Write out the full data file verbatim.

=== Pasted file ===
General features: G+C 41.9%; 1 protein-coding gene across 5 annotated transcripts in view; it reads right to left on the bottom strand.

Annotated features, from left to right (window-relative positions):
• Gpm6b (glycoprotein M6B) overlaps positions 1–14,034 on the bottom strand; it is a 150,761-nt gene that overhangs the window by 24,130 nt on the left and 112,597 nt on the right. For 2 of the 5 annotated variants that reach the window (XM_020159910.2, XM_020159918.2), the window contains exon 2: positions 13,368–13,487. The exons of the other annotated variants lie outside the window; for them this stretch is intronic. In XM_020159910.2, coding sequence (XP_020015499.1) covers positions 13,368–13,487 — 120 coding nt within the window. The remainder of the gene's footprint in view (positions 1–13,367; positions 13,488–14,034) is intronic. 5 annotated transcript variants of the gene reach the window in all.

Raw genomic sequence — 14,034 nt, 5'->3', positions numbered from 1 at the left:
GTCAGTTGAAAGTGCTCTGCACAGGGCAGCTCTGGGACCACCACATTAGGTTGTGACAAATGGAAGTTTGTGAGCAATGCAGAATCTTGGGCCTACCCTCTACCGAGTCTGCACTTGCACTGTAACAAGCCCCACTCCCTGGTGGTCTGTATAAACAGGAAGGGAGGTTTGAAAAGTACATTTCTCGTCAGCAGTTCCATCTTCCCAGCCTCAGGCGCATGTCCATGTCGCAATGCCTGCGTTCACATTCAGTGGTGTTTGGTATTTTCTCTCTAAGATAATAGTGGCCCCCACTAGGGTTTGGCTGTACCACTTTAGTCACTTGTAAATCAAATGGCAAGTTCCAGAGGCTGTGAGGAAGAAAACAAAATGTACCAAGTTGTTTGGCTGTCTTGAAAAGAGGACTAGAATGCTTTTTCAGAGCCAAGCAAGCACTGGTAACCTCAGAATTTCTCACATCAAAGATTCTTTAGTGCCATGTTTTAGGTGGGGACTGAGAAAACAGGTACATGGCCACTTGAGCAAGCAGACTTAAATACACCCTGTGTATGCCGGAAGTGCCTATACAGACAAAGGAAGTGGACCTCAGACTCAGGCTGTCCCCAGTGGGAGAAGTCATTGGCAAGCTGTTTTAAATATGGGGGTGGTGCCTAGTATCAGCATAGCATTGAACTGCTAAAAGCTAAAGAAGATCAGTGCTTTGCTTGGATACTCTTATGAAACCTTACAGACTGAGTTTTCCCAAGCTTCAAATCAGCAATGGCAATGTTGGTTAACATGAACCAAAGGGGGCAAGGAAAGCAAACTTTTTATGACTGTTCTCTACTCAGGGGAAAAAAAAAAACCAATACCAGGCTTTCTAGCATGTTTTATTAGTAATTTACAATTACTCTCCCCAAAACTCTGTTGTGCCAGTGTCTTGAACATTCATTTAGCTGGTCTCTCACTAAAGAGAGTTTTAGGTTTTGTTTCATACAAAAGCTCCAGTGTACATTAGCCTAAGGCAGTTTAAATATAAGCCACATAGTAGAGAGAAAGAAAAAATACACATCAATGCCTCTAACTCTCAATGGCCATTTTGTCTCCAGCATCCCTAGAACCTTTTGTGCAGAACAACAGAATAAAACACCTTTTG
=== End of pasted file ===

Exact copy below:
General features: G+C 41.9%; 1 protein-coding gene across 5 annotated transcripts in view; it reads right to left on the bottom strand.

Annotated features, from left to right (window-relative positions):
• Gpm6b (glycoprotein M6B) overlaps positions 1–14,034 on the bottom strand; it is a 150,761-nt gene that overhangs the window by 24,130 nt on the left and 112,597 nt on the right. For 2 of the 5 annotated variants that reach the window (XM_020159910.2, XM_020159918.2), the window contains exon 2: positions 13,368–13,487. The exons of the other annotated variants lie outside the window; for them this stretch is intronic. In XM_020159910.2, coding sequence (XP_020015499.1) covers positions 13,368–13,487 — 120 coding nt within the window. The remainder of the gene's footprint in view (positions 1–13,367; positions 13,488–14,034) is intronic. 5 annotated transcript variants of the gene reach the window in all.

Raw genomic sequence — 14,034 nt, 5'->3', positions numbered from 1 at the left:
GTCAGTTGAAAGTGCTCTGCACAGGGCAGCTCTGGGACCACCACATTAGGTTGTGACAAATGGAAGTTTGTGAGCAATGCAGAATCTTGGGCCTACCCTCTACCGAGTCTGCACTTGCACTGTAACAAGCCCCACTCCCTGGTGGTCTGTATAAACAGGAAGGGAGGTTTGAAAAGTACATTTCTCGTCAGCAGTTCCATCTTCCCAGCCTCAGGCGCATGTCCATGTCGCAATGCCTGCGTTCACATTCAGTGGTGTTTGGTATTTTCTCTCTAAGATAATAGTGGCCCCCACTAGGGTTTGGCTGTACCACTTTAGTCACTTGTAAATCAAATGGCAAGTTCCAGAGGCTGTGAGGAAGAAAACAAAATGTACCAAGTTGTTTGGCTGTCTTGAAAAGAGGACTAGAATGCTTTTTCAGAGCCAAGCAAGCACTGGTAACCTCAGAATTTCTCACATCAAAGATTCTTTAGTGCCATGTTTTAGGTGGGGACTGAGAAAACAGGTACATGGCCACTTGAGCAAGCAGACTTAAATACACCCTGTGTATGCCGGAAGTGCCTATACAGACAAAGGAAGTGGACCTCAGACTCAGGCTGTCCCCAGTGGGAGAAGTCATTGGCAAGCTGTTTTAAATATGGGGGTGGTGCCTAGTATCAGCATAGCATTGAACTGCTAAAAGCTAAAGAAGATCAGTGCTTTGCTTGGATACTCTTATGAAACCTTACAGACTGAGTTTTCCCAAGCTTCAAATCAGCAATGGCAATGTTGGTTAACATGAACCAAAGGGGGCAAGGAAAGCAAACTTTTTATGACTGTTCTCTACTCAGGGGAAAAAAAAAAACCAATACCAGGCTTTCTAGCATGTTTTATTAGTAATTTACAATTACTCTCCCCAAAACTCTGTTGTGCCAGTGTCTTGAACATTCATTTAGCTGGTCTCTCACTAAAGAGAGTTTTAGGTTTTGTTTCATACAAAAGCTCCAGTGTACATTAGCCTAAGGCAGTTTAAATATAAGCCACATAGTAGAGAGAAAGAAAAAATACACATCAATGCCTCTAACTCTCAATGGCCATTTTGTCTCCAGCATCCCTAGAACCTTTTGTGCAGAACAACAGAATAAAACACCTTTTG